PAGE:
You may remember that, a few weeks ago, I was asking for forfeit ideas for a bride-to-be on her forthcoming hen night. I'd had the idea of getting badges made with (slightly) embarrassing personalised messages, but wondered whether anyone could come up with anything better. Clever Womagwriter did just that, suggesting that I could "get some embarrassing early photos of her (perhaps from her husband or parents if possible) and/or embarrassing anecdotes (from other friends and family). For each wrong answer, an anecdote is read out or a photo handed round or pinned to her outfit." The only trouble was, her fiance had already helped me work out the questions, I've never met her parents, and I only know two of her friends well enough to ring and ask for anecdotes. So, while that was a great idea (which I have filed away in my brain for future reference), it wasn't going to work in this case. I decided to go with the badges, spent a happy hour coming up with slogans that I thought might hit the mark, and - after some research on the web to find a good price - ordered them from Big Dog Badges who provided excellent quality, service and price.
On the day, I met the others in central Birmingham. Most of them had travelled in by train, already wearing their haloes. As a result, the train manager decided to begin his announcements 'Ladies, Gentlemen and Celestials,' which apparently caused much hilarity throughout the train. We met at the Hippodrome for Matthew Bourne's Swan Lake which was an astonishing, beautiful, funny, sad, thought-provoking production that I would highly recommend. The plan was then to go for dinner, but the woman organising the meal had booked the table for 6.30, and the ballet was finished by 5.30, and it was only a ten-minute walk from the theatre to the restaurant. Which, when we got there, wasn't even open yet. Luckily there was a bar next door so we ordered a bottle of wine and settled in to wait.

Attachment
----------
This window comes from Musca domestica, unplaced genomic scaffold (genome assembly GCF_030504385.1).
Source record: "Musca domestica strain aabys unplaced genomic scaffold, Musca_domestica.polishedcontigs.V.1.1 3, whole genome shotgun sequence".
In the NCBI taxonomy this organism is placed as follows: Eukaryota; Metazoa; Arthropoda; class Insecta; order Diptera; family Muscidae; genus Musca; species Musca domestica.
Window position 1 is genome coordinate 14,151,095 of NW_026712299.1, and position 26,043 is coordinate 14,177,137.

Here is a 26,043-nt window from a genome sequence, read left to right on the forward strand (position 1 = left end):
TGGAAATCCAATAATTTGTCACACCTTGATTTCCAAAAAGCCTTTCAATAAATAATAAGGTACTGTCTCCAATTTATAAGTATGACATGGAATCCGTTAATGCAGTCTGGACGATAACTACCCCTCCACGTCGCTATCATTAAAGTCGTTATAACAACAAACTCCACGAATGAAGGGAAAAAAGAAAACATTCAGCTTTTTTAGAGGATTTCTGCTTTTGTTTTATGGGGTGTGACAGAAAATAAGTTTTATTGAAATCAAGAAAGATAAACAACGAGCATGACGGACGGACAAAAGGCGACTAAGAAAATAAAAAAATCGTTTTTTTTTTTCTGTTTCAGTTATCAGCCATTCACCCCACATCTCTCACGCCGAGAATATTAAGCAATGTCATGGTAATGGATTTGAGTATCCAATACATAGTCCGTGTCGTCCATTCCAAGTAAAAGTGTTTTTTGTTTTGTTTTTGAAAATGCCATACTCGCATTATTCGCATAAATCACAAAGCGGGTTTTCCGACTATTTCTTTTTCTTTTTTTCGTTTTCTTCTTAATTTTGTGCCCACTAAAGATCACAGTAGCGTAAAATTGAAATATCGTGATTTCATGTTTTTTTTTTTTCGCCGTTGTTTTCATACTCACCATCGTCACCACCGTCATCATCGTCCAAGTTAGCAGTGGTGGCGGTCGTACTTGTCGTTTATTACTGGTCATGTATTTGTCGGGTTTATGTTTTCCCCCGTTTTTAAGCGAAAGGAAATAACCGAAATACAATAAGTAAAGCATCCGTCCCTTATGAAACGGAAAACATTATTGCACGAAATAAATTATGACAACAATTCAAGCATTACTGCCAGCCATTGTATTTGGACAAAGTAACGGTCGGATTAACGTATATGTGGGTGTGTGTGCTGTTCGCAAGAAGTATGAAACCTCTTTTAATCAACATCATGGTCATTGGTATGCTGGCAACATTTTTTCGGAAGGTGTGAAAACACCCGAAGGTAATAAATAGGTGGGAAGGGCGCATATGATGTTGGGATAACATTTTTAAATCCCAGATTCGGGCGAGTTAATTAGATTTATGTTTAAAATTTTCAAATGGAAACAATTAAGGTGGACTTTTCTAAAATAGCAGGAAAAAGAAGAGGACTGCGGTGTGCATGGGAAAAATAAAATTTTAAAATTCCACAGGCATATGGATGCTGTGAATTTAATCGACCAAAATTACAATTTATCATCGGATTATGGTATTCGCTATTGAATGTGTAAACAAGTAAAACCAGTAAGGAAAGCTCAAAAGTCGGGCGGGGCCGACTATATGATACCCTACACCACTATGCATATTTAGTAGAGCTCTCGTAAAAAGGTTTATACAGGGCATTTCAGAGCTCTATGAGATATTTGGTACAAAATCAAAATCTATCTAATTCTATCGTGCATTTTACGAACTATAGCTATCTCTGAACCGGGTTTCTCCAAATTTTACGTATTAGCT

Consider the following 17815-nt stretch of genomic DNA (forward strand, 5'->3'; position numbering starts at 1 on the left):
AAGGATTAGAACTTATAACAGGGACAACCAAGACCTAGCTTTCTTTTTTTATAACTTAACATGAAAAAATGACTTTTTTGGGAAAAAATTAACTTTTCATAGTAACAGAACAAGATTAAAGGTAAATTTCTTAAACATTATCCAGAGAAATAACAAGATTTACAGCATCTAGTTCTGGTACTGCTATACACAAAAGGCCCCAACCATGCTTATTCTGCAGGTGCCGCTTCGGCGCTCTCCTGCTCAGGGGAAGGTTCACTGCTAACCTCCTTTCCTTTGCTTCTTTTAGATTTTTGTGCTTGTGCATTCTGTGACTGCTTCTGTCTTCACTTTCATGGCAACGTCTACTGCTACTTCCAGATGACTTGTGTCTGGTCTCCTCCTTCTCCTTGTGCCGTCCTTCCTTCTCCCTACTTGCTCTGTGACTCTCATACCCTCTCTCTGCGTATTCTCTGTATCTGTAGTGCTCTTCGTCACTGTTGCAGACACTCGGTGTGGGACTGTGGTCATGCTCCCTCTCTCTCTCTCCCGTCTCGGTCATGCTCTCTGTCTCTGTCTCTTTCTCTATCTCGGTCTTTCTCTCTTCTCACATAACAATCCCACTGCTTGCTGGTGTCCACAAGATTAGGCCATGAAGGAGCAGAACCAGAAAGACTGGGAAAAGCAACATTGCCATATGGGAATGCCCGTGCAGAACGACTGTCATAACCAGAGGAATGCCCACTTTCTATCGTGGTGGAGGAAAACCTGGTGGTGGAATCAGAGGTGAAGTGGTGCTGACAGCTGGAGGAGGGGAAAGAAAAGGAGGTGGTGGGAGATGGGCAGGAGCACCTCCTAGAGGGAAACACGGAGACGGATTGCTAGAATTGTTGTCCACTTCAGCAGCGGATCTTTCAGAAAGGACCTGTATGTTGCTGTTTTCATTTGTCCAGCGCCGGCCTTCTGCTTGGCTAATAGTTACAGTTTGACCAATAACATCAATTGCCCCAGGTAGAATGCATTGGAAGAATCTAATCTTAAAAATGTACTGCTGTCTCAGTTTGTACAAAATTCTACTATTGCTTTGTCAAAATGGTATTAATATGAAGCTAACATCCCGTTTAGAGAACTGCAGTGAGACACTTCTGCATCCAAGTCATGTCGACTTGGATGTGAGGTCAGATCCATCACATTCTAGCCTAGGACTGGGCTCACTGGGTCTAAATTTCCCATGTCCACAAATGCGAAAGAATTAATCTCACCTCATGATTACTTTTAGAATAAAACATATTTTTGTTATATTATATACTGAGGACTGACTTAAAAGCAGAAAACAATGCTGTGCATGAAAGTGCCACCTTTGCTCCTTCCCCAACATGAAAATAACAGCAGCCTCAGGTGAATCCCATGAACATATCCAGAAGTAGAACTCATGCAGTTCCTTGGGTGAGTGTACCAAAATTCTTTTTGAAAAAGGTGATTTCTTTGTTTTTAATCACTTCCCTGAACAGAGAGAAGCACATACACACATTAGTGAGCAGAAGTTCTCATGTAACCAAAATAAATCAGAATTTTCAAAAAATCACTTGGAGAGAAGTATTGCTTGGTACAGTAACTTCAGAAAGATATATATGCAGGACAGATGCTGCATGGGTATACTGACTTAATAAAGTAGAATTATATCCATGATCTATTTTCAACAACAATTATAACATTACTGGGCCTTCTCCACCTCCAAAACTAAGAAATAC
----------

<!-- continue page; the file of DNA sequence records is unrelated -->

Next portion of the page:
The hiatus provided me with a perfect opportunity to whip out my quiz. I'd been a little nervous about when (or even if) to do this, as I hadn't told anyone else my plans. Luckily everyone fell in with the idea with great enthusiasm and the questions went down well. I was very strict with the bride-to-be about getting the answers exactly right, or else she had to wear a 'badge of shame'. She managed to get two out of the ten questions right, so only had to wear eight badges in the end, but she liked the badges so much that she demanded the full set! They said silly things like 'Bridezilla', 'Lights On, Nobody Home,' and 'I Like Blokes Dressed As Birds' (given the ballet we'd just seen, that one seemed particularly appropriate), but she loved them, and texted me the next day to say 'I shall wear my badges of shame with pride.'
By the time the quiz was done, the bottle was empty and the restaurant open, so we moved next door and enjoyed a sumptuous meal. I won't bore you with the entire menu, I'll just say 'bitter chocolate torte with Drambuie-soaked strawberries' (and dribble on my keyboard). The bride-to-be was very happy, I had a great time, and I think everyone else did too.